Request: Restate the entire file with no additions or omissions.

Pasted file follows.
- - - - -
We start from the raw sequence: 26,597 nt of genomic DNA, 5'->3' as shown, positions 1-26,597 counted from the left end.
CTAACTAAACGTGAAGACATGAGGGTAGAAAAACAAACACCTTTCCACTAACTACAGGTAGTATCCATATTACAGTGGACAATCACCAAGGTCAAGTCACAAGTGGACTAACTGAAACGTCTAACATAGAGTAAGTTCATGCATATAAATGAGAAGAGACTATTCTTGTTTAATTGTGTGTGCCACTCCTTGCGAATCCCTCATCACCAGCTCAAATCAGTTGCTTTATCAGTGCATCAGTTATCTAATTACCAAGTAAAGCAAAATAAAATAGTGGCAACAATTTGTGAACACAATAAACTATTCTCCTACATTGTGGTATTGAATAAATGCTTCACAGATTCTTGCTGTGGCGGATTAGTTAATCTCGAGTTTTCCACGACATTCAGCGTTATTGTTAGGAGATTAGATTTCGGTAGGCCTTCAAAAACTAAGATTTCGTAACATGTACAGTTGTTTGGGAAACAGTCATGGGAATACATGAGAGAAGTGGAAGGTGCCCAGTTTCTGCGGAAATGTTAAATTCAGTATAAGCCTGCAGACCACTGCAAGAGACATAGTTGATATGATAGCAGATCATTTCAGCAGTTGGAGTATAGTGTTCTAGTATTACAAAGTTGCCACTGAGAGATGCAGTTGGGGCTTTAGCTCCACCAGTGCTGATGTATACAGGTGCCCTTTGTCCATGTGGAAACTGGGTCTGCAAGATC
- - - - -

We start from the raw sequence: 26,597 nt of genomic DNA, 5'->3' as shown, positions 1-26,597 counted from the left end.
CTAACTAAACGTGAAGACATGAGGGTAGAAAAACAAACACCTTTCCACTAACTACAGGTAGTATCCATATTACAGTGGACAATCACCAAGGTCAAGTCACAAGTGGACTAACTGAAACGTCTAACATAGAGTAAGTTCATGCATATAAATGAGAAGAGACTATTCTTGTTTAATTGTGTGTGCCACTCCTTGCGAATCCCTCATCACCAGCTCAAATCAGTTGCTTTATCAGTGCATCAGTTATCTAATTACCAAGTAAAGCAAAATAAAATAGTGGCAACAATTTGTGAACACAATAAACTATTCTCCTACATTGTGGTATTGAATAAATGCTTCACAGATTCTTGCTGTGGCGGATTAGTTAATCTCGAGTTTTCCACGACATTCAGCGTTATTGTTAGGAGATTAGATTTCGGTAGGCCTTCAAAAACTAAGATTTCGTAACATGTACAGTTGTTTGGGAAACAGTCATGGGAATACATGAGAGAAGTGGAAGGTGCCCAGTTTCTGCGGAAATGTTAAATTCAGTATAAGCCTGCAGACCACTGCAAGAGACATAGTTGATATGATAGCAGATCATTTCAGCAGTTGGAGTATAGTGTTCTAGTATTACAAAGTTGCCACTGAGAGATGCAGTTGGGGCTTTAGCTCCACCAGTGCTGATGTATACAGGTGCCCTTTGTCCATGTGGAAACTGGGTCTGCAAGATC